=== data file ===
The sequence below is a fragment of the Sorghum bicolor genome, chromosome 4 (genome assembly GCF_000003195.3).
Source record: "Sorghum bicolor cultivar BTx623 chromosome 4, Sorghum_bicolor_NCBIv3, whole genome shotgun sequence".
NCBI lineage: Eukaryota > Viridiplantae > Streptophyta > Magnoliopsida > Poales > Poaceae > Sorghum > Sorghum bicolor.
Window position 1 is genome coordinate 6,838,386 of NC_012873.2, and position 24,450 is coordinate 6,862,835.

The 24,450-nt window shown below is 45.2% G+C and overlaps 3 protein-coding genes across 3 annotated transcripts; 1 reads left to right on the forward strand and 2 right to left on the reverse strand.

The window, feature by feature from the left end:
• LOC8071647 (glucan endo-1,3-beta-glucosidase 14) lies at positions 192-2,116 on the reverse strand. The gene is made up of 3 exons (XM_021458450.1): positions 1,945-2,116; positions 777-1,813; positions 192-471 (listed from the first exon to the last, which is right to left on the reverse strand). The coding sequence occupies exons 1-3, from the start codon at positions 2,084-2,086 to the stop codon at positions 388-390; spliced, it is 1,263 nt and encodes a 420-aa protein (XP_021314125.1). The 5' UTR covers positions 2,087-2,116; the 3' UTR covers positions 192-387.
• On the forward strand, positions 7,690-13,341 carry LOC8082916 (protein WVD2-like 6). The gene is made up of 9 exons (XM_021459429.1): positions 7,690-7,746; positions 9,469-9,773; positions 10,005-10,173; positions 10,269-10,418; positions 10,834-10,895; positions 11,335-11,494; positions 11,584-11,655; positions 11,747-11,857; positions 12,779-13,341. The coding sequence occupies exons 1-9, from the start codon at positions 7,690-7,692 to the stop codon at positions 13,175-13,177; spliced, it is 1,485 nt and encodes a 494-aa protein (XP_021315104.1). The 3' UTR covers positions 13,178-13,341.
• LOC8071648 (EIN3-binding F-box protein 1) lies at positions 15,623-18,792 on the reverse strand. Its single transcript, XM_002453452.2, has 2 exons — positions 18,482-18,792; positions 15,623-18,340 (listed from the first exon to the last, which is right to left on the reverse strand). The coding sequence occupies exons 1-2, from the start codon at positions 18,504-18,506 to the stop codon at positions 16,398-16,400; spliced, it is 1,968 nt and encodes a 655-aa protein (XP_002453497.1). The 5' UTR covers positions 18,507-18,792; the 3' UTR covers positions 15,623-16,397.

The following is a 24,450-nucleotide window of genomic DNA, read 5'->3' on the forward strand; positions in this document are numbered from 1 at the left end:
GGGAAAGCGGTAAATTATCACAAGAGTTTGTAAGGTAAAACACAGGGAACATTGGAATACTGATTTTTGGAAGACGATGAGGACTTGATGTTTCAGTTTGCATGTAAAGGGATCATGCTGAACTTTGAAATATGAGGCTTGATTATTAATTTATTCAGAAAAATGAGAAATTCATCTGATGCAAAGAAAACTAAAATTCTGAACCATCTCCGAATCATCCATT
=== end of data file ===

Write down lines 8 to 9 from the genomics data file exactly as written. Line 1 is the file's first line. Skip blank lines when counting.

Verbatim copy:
• On the forward strand, positions 7,690-13,341 carry LOC8082916 (protein WVD2-like 6). The gene is made up of 9 exons (XM_021459429.1): positions 7,690-7,746; positions 9,469-9,773; positions 10,005-10,173; positions 10,269-10,418; positions 10,834-10,895; positions 11,335-11,494; positions 11,584-11,655; positions 11,747-11,857; positions 12,779-13,341. The coding sequence occupies exons 1-9, from the start codon at positions 7,690-7,692 to the stop codon at positions 13,175-13,177; spliced, it is 1,485 nt and encodes a 494-aa protein (XP_021315104.1). The 3' UTR covers positions 13,178-13,341.
• LOC8071648 (EIN3-binding F-box protein 1) lies at positions 15,623-18,792 on the reverse strand. Its single transcript, XM_002453452.2, has 2 exons — positions 18,482-18,792; positions 15,623-18,340 (listed from the first exon to the last, which is right to left on the reverse strand). The coding sequence occupies exons 1-2, from the start codon at positions 18,504-18,506 to the stop codon at positions 16,398-16,400; spliced, it is 1,968 nt and encodes a 655-aa protein (XP_002453497.1). The 5' UTR covers positions 18,507-18,792; the 3' UTR covers positions 15,623-16,397.